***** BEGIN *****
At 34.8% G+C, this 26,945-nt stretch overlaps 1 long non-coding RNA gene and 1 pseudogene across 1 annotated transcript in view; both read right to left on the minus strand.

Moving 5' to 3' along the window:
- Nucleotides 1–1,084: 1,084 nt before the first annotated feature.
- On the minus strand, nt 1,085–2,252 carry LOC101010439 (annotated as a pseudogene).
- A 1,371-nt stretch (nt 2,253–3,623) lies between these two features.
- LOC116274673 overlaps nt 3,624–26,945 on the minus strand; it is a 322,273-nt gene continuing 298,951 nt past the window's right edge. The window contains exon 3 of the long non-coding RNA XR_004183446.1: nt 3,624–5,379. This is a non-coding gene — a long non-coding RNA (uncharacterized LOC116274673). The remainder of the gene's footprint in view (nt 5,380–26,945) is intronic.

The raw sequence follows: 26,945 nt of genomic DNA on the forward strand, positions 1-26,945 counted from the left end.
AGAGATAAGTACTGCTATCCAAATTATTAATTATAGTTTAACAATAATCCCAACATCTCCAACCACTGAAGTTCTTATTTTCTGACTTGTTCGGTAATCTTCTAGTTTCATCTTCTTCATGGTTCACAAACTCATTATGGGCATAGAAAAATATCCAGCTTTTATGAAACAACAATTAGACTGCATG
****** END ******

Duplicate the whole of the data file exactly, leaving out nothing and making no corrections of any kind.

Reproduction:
At 34.8% G+C, this 26,945-nt stretch overlaps 1 long non-coding RNA gene and 1 pseudogene across 1 annotated transcript in view; both read right to left on the minus strand.

Moving 5' to 3' along the window:
- Nucleotides 1–1,084: 1,084 nt before the first annotated feature.
- On the minus strand, nt 1,085–2,252 carry LOC101010439 (annotated as a pseudogene).
- A 1,371-nt stretch (nt 2,253–3,623) lies between these two features.
- LOC116274673 overlaps nt 3,624–26,945 on the minus strand; it is a 322,273-nt gene continuing 298,951 nt past the window's right edge. The window contains exon 3 of the long non-coding RNA XR_004183446.1: nt 3,624–5,379. This is a non-coding gene — a long non-coding RNA (uncharacterized LOC116274673). The remainder of the gene's footprint in view (nt 5,380–26,945) is intronic.

The raw sequence follows: 26,945 nt of genomic DNA on the forward strand, positions 1-26,945 counted from the left end.
AGAGATAAGTACTGCTATCCAAATTATTAATTATAGTTTAACAATAATCCCAACATCTCCAACCACTGAAGTTCTTATTTTCTGACTTGTTCGGTAATCTTCTAGTTTCATCTTCTTCATGGTTCACAAACTCATTATGGGCATAGAAAAATATCCAGCTTTTATGAAACAACAATTAGACTGCATG